Friday, February 20, 2015

Review: The Fan-maker's Inquisition:A Novel of Marquis de Sade by Rikki Ducornet

First published:- 1999

Republished by:-Dzanc Books, Open Road Media

Star rating:-

For the past few weeks the subject of responsible use of freedom of expression and speech has dominated our public discourse. And this is not in the context of Charlie Hebdo. A group of Indian stand up comics had collaborated on a live 'roast' of two Bollywood actors (the very first of its kind in India) and posted the video on youtube - a performance peppered with sexual innuendos and a mind-boggling amount of profanity. The video went viral within minutes, inspired twitter hashtags, gave netizens a few good laughs, and 'offended' the usual suspects. A few days later, probably following the diktats issued by self-appointed guardians of Indian culture and values, the video was removed from youtube and criminal cases registered against the participants in this venture for 'obscenity'. 

Miscreants who vandalize churches, demolish mosques, rape women or launch into vitriolic diatribes against a specific religious community are allowed to function within the legal framework of the state but citizens who take to the streets to protest against the aforementioned atrocities are either water-cannoned or arrested with astonishing swiftness. Now it seems stand up comics, who are trying to inject some novelty into our painfully predictable entertainment industry which churns out lame potboilers by the dozen month after month, have secured a spot for themselves in the list of 'enemies of the state'. Law enforcement has its priorities right. 

Far fetched a parallel as it may seem, Rikki Ducornet's richly imaginative, Bohemian novel harps on the same double standards of moral policing. You can dismiss that glaring'erotica' label (not that I have any problems with this tag), dive in without hesitation and let Ducornet overwhelm your senses with her gossamer fine prose and her evocation of a turbulent Paris during the years of the Revolution. If you are looking for titillation and descriptions of sadomasochistic practices ala Sade, then let me forewarn you, the transgressions alluded to in Sade's monologues are not as frightfully repulsive as one might expect them to be. The only erotic similies I came across are of the following kind - 

..although the apple was as wrinkled and bruised as the clitoris of an old whore...

The plot weaves its way in and out of an imaginary Gabrielle, a fan-maker famous for her pornographic etchings and illustrations, and her patron Sade's points of view, stringing together their correspondence through letters during the time both were incarcerated for heresy by the Comité de surveillance while also including a parallel, semi-fictional narrative of the Catholic Church's barbaric suppression of indigenous pagan practices of Mayan people in the Yucatan peninsula during the Spanish Inquisition. Aside from all this there are various fascinating tidbits on Sade's upbringing and stories within stories which are aimed at highlighting the importance of unfettered freedom of thought.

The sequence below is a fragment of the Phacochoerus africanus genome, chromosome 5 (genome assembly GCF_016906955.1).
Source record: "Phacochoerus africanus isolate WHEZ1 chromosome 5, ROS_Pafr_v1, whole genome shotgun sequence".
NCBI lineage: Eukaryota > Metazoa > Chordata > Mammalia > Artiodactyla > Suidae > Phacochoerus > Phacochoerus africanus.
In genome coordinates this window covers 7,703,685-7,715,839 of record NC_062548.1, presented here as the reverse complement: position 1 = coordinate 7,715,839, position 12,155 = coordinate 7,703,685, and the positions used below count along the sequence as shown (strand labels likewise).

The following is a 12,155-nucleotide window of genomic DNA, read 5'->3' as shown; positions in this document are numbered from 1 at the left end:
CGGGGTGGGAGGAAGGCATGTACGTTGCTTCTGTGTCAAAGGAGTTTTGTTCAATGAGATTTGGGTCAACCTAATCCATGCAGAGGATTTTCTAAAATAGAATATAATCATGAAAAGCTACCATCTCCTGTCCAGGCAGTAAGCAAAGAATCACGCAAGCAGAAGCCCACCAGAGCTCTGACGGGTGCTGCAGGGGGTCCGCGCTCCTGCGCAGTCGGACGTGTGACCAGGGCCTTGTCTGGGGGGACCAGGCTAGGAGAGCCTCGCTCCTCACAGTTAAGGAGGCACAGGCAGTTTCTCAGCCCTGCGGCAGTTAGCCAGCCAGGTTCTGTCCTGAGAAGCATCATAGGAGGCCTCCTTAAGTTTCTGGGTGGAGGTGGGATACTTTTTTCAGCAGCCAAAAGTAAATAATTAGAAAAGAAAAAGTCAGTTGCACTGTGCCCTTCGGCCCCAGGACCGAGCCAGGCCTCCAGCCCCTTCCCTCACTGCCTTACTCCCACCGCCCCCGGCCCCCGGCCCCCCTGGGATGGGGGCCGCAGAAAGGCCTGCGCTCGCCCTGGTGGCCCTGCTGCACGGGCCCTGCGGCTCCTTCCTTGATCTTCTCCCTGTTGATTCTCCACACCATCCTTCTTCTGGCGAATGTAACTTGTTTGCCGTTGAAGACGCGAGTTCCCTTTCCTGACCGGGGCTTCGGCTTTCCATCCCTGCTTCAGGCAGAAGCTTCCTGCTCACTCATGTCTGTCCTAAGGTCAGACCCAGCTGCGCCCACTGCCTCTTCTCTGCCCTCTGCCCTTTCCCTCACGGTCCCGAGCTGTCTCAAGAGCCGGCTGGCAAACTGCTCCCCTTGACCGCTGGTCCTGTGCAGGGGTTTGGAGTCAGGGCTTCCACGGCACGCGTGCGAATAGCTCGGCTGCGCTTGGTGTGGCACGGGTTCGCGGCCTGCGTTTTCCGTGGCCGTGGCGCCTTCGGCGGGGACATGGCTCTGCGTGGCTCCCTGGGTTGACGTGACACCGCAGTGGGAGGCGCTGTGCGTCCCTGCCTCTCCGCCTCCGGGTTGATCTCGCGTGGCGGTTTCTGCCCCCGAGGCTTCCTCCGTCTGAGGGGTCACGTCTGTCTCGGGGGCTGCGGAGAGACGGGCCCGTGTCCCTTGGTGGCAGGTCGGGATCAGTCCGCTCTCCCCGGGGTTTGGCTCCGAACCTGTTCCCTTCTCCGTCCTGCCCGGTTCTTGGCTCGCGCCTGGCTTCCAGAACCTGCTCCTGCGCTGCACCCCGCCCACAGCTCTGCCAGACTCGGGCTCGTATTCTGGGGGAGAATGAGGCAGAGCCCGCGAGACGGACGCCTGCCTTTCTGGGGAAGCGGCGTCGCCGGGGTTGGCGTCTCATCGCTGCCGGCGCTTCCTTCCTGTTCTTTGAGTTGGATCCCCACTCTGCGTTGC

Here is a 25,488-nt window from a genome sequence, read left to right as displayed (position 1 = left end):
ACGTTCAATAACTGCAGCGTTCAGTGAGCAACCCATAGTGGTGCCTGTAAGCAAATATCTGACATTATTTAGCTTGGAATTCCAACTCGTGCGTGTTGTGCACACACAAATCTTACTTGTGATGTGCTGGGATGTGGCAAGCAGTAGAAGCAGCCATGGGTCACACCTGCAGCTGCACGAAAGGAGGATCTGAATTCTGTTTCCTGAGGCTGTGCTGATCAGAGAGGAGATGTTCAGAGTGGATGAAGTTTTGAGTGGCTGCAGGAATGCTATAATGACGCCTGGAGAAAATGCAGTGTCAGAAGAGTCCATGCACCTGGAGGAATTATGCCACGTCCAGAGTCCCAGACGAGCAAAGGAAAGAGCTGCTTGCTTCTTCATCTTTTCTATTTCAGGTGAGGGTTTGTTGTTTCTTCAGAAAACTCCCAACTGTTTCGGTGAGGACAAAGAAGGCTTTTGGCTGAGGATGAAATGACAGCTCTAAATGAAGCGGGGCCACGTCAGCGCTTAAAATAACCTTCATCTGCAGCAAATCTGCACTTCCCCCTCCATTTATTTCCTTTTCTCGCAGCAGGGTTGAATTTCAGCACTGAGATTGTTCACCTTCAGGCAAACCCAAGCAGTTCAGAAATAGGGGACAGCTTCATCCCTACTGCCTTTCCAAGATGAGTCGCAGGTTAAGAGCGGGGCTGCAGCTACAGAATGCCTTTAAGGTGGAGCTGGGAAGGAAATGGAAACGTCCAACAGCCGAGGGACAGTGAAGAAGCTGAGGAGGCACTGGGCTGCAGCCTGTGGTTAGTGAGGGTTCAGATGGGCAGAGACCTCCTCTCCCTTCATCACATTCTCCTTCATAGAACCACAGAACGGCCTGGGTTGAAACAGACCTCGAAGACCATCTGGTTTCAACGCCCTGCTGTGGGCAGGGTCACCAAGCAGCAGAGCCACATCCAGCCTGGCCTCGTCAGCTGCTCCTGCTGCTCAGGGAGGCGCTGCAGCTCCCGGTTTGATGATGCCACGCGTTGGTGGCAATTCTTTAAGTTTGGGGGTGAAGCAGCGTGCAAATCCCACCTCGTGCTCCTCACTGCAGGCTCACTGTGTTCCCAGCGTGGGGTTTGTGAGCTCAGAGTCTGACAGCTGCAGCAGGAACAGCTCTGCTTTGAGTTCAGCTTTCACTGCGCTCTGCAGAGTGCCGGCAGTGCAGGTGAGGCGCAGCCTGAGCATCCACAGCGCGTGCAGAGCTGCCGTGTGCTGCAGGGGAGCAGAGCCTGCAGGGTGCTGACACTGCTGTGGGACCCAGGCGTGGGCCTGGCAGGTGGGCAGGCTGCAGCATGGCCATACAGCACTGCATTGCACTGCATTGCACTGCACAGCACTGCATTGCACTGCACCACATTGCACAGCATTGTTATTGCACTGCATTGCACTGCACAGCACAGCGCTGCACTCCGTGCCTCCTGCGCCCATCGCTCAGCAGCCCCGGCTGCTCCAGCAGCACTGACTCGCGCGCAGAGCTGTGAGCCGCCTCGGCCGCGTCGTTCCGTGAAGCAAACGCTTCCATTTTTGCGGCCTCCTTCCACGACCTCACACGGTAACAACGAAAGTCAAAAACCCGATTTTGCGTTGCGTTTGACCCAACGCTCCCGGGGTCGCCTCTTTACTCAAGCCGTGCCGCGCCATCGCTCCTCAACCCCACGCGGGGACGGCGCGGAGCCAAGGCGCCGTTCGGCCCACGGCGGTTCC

A book is a private thing, citizen; it belongs to the one who writes it and to the one who reads it. Like the mind itself, a book is a private space. Within that space, anything is possible. The greatest evil and the greatest good.

The portions containing Sade's letters have him refuting the allegations levelled against him by the Comité by claiming most of what was regarded blasphemous in his work was simply the product of his virile imagination and that no sex act was ever performed without consent. The Marquis alternately laments the loss of his friend and confidante, Gabrielle and her lesbian lover Olympe de Gouges (an actual feminist figure from the Revolution) both of whom were put to death by the Comité, and chastises the hypocrisy of the Revolution which was systematically destroying the ideals of a civilized society in the name of upholding them.

Once the Revolution has gorged on the citizens of France and returned to her den to sleep for a century or two, what will happen to the triumvirate she whelped: Liberty, Equality, Fraternity-that vast heresy! That near impossibility! That acute necessity!

If you, like me, had not spared a thought for the infamous Parisian libertine till now then do pick up Ducornet's spirited defense of Sadeian ideology of unshackling one's life and art from hypocritical moral constraints. There's a good chance she may arouse your curiosity enough to want to take a peek into Sade's world of amoral creativity. In Gabrielle's own words - 

Sade offers a mirror. I dare you to have the courage to gaze into it.


Review also published on  Goodreads and Amazon.

**Thanks to Netgalley and Open Road Media for an advance reader's copy**

   photo C136E66569D294E4D5DA2D8124D4FF69.png

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